I don’t know about other class periods, but my class has been having a lot of debates about whether Meursault is a perfect existentialist who has achieved radical subjectivity and is free from society’s oppressive power structures or is just a bad person. I would like to suggest that the answer is, well, both. Meursault is undoubtedly an existentialist. He has accepted that nothing in life has meaning. However, the answer to the question of what sort of person he is, morally, lies in how he deals with that knowledge.
As a result of the realization that life is meaningless, Meursault is sort of a jerk. He does things that hurt others, such as writing a letter to Raymond’s ex-girlfriend that he knows is going to get her into a bad situation and murdering a guy, under the premise that “nothing matters” and these actions are “meaningless.” However, that’s just wrong. His actions do matter. They matter to the people they affect. Even if Meursault is enlightened and knows that none of our suffering matters in the long run, that doesn’t give him the right to inflict unnecessary suffering upon other people, because that is infringing upon their freedom and subjectivity.
Some might say that Meursault’s complete apathy and disregard for the things and people around him is the only natural response to existentialism. But I disagree. I believe that there is another way to respond: the idea that because there is nothing but this life, we have to spend it making the most positive impact on the world that we can, reducing the small fraction of the suffering of others that it is actually in our control to reduce. We have to feed the hungry, shelter the homeless, fight for the rights of the marginalized, et cetera.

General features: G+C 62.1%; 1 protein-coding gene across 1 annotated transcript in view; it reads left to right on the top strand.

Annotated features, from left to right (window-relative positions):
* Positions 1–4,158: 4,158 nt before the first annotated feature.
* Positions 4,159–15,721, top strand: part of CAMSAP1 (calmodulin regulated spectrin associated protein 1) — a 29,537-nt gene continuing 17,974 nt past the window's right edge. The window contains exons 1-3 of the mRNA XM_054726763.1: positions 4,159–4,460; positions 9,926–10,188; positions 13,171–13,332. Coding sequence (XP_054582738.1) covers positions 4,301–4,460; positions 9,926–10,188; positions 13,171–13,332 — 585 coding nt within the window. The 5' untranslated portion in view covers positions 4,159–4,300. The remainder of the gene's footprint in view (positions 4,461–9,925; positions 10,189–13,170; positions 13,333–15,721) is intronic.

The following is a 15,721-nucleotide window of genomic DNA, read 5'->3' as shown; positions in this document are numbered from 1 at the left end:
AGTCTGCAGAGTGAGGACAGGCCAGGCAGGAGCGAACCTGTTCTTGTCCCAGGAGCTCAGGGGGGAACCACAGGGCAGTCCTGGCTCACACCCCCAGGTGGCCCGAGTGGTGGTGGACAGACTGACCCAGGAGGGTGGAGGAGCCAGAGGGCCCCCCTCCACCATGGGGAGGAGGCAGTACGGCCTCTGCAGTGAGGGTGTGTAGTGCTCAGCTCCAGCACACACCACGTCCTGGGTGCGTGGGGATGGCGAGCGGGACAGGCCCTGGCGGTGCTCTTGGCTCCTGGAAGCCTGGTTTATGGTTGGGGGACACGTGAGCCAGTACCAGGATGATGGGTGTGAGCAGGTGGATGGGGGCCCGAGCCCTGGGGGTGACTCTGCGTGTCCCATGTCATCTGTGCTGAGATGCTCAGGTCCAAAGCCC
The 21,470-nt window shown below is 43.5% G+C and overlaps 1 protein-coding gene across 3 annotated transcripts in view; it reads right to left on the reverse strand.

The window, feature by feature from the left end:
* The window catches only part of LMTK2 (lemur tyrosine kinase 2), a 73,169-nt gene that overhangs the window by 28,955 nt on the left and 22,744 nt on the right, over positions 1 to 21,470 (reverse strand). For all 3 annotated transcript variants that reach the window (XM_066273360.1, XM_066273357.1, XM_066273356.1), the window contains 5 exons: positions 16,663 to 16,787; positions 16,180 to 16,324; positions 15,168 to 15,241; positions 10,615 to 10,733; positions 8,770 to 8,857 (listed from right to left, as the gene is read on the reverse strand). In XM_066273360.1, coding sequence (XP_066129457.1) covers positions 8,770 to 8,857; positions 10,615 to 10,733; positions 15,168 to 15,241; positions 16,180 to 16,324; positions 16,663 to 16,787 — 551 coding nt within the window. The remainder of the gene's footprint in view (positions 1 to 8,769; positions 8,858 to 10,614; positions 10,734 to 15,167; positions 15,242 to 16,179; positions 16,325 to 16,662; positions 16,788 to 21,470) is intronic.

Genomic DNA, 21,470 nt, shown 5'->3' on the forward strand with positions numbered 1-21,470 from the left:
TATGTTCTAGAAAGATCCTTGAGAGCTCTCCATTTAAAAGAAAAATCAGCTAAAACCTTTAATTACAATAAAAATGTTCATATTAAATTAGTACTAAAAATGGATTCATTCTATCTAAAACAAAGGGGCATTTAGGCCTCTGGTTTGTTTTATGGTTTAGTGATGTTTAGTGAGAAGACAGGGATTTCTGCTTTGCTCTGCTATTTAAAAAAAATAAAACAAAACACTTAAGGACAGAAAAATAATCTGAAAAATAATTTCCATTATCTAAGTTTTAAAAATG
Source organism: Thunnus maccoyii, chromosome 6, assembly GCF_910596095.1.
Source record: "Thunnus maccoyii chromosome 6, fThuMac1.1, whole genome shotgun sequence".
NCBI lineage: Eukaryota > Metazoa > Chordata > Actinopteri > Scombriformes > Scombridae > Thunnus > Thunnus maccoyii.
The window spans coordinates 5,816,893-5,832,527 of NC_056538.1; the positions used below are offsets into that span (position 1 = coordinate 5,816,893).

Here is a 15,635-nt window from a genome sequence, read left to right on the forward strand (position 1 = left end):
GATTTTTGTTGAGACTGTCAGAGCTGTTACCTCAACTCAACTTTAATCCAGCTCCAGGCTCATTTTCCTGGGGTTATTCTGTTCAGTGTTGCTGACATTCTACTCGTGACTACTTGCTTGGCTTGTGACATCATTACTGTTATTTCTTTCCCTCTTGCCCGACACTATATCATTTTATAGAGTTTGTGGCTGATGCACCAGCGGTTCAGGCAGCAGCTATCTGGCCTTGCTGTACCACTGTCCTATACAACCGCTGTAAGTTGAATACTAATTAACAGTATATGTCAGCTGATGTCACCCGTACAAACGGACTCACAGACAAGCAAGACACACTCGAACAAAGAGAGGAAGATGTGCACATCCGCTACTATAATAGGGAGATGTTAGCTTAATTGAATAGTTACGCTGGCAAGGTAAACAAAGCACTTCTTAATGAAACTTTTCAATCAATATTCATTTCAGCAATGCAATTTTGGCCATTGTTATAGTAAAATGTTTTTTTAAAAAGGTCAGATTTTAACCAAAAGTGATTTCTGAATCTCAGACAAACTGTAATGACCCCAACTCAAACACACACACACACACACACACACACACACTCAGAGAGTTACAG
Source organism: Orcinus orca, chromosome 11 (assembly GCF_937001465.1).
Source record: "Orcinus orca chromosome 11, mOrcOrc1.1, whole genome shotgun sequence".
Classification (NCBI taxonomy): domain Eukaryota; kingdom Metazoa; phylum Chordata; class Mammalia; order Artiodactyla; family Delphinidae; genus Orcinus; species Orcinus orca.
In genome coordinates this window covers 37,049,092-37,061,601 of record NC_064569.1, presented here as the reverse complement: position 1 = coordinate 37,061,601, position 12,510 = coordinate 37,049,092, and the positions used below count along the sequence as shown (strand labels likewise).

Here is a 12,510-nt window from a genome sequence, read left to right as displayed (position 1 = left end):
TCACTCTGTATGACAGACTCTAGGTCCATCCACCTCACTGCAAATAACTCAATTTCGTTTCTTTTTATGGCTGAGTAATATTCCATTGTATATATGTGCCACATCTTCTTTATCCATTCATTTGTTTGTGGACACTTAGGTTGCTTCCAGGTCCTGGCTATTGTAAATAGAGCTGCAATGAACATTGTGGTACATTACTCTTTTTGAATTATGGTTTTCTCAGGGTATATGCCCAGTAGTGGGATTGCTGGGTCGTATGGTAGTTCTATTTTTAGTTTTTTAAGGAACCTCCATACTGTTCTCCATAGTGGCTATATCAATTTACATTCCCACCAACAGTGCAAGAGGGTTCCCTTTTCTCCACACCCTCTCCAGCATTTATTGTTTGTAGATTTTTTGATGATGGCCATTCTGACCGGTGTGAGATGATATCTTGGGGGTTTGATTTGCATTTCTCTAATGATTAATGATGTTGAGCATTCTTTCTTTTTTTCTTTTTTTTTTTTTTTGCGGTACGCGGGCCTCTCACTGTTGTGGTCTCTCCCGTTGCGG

While this idea may initially seem counter to existentialism, it actually fits with it perfectly. Because there is no afterlife that people who suffered on earth will get to enjoy after death, we should make sure that they suffer on earth as little as possible so that the entirety of their existence is not miserable. Sure, it’s ultimately meaningless, but it’s nice to do anyway. After all, nobody likes to suffer, and it’s kind of a jerk move to say to someone, “Well, suffering is inevitable, and everyone eventually dies anyway, so I’m not going to help you out from under that fallen tree that is crushing you lifeless.” Because if you were the one suffering, even if you knew it was meaningless, you probably would appreciate if that suffering could be diminished or removed.
What I like about the “helping others” response to existentialism is that it can coexist with mutual recognition. Existentialism, no matter what, allows the existentialist to be a subject. However, if the existentialist realizes that others are subjects as well, their natural response will be to want to help them. In this light, existentialism can be a force for good not only for those who practice it but for the whole world.
Altogether, I would say Meursault offers insight into one way an existentialist life can be lived, but certainly not the only way. Existentialism can make us apathetic, yes, but it also can rouse us to action. After all, life is meaningless, but we have to spend it doing something. Why not spend it doing things that make others a little bit happier?